Shawn P. Haskell,Warren B. Ballard
Rangifer , 2004,
Abstract: Many biotic and abiotic factors can limit productivity and growth of caribou (Rangifer tarandus) herds, but limiting factors typically vary by region. Identifying limiting factors may help to indicate which seasons are of relative importance to a caribou herd and possibly to suggest general life history strategies. Using regression techniques, we found that despite previous suggestions, net productivity of Alaska’s Central Arctic Caribou Herd (CAH) did not respond to early summer forage biomass or summer insect severity from the previous year. Abiotic factors that did have apparent effects on CAH productivity included early fall snow deposition, winter snow condition, and spring snow ablation. To achieve a suitable weight for conception, caribou of the CAH may exhibit a seasonal time-minimizing foraging strategy by moderating weight gain during the warm summer insect season and feeding more intensively during the insect-free weeks before the autumn rut. A long-term trend of the Northern Hemisphere annular mode (NAM) may be linked to anthropogenic climate change and may have negative implications for the future success of the CAH.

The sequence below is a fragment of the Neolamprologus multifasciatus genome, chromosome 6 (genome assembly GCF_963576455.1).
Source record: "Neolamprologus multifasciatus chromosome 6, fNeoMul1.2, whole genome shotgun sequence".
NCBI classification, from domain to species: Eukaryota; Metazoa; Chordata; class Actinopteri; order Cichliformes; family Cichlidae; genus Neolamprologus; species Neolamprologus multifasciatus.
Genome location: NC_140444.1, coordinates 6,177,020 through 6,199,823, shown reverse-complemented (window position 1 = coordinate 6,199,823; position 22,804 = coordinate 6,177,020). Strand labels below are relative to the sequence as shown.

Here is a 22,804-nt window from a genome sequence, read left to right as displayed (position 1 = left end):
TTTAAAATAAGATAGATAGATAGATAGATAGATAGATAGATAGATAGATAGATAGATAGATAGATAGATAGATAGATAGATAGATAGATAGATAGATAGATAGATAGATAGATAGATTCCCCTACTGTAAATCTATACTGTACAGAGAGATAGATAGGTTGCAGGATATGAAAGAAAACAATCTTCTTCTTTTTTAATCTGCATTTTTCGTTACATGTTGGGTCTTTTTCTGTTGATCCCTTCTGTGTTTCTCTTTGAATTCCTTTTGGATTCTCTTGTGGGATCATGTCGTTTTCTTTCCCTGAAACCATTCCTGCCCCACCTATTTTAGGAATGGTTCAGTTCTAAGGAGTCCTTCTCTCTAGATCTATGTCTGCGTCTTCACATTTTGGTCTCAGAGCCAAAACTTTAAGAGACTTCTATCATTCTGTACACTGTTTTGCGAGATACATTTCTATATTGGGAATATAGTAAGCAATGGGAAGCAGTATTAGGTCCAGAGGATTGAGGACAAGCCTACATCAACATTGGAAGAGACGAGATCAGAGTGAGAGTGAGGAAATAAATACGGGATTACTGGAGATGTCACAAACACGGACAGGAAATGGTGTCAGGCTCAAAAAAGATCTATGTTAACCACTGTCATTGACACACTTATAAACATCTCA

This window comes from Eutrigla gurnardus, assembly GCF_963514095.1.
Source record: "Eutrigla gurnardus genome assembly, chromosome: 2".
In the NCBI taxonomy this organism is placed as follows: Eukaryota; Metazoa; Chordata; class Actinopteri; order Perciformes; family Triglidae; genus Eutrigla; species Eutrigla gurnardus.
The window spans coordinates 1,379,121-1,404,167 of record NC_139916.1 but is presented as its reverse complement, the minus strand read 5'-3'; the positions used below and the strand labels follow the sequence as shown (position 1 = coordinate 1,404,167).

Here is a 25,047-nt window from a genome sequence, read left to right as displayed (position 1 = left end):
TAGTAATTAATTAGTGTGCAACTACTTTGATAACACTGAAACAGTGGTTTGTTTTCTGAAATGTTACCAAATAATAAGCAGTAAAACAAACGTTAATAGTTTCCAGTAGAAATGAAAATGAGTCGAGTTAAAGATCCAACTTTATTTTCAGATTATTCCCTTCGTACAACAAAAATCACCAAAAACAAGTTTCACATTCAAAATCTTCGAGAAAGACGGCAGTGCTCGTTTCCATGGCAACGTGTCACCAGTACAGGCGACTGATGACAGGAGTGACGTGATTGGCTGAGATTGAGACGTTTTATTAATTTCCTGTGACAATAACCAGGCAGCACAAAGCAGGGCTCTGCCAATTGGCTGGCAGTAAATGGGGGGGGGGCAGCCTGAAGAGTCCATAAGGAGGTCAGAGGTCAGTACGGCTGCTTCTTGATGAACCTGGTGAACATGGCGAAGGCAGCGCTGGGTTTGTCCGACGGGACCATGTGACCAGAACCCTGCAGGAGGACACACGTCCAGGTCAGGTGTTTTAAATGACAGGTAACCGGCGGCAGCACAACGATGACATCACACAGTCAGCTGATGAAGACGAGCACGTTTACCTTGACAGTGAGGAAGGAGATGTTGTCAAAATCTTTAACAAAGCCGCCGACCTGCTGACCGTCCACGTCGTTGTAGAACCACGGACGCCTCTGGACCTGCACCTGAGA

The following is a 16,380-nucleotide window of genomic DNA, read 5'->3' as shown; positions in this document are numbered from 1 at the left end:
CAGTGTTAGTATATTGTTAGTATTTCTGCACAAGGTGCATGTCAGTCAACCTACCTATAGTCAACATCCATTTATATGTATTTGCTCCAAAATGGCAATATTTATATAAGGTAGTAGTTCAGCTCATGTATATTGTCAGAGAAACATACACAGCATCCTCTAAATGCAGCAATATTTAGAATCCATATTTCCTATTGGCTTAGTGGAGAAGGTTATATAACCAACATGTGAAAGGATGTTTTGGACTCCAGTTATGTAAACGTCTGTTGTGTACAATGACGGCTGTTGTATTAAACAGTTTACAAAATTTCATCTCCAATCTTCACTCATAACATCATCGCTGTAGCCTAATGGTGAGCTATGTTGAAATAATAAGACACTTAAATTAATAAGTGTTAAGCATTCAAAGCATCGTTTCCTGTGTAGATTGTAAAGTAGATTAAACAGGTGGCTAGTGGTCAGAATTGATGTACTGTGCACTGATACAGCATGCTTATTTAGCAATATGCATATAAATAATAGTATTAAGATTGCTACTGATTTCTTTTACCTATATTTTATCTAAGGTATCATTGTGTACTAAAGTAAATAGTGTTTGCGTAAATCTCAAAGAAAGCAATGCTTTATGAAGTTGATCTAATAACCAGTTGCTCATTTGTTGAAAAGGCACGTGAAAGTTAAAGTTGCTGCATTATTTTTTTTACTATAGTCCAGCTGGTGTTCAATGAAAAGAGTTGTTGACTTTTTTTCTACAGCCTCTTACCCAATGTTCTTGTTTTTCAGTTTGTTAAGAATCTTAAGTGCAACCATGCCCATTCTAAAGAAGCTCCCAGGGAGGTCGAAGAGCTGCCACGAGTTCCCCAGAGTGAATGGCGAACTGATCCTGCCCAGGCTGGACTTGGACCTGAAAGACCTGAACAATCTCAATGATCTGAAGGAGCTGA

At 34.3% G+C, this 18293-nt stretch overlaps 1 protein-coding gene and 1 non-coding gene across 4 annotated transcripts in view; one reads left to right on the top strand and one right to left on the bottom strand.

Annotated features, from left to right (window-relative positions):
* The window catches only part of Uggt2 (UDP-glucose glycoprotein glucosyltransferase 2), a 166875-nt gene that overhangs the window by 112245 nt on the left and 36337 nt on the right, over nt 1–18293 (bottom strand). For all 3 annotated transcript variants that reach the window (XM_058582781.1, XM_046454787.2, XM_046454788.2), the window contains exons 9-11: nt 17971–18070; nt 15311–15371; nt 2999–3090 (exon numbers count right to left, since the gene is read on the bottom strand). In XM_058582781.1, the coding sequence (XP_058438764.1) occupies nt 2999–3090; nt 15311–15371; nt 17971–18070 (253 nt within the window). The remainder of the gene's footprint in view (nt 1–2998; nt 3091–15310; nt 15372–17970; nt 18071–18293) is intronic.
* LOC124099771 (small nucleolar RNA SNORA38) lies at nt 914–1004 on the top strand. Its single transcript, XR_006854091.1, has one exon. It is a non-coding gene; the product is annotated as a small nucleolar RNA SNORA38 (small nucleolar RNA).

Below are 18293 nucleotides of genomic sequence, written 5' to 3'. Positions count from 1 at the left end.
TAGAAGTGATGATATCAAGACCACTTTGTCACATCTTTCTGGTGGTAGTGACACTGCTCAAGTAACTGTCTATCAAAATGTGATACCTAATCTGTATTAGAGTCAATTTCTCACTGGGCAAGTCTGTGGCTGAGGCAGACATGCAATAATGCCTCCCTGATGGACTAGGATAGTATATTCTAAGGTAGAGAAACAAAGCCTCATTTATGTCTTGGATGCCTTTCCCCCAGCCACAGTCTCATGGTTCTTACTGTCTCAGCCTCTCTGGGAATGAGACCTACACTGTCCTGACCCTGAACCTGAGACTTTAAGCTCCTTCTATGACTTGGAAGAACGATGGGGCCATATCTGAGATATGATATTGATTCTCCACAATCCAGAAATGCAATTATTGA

A Numerical Investigation of Heat Transfer Cardiac Output Measurements
P. Fotheringham,A. R. Gourlay,S. Mckee,S. Andrews
Computational and Mathematical Methods in Medicine , 2005, DOI: 10.1080/10273660500158712
Abstract: Measurement of cardiac output is often investigated using a technique based on hot-film anemometry. Here, we discuss a modification to hot-film anemometry, which involves a cylindrical heating element mounted flush on the surface of a typical Swan-Ganz catheter. In contrast to traditional thermodilution, the method discussed here has the potential to allow continuous monitoring of cardiac output.
Star Formation in Cold, Spherical, Magnetized Molecular Clouds
P. N. Safier,C. F. McKee,S. W. Stahler
Physics , 1997, DOI: 10.1086/304439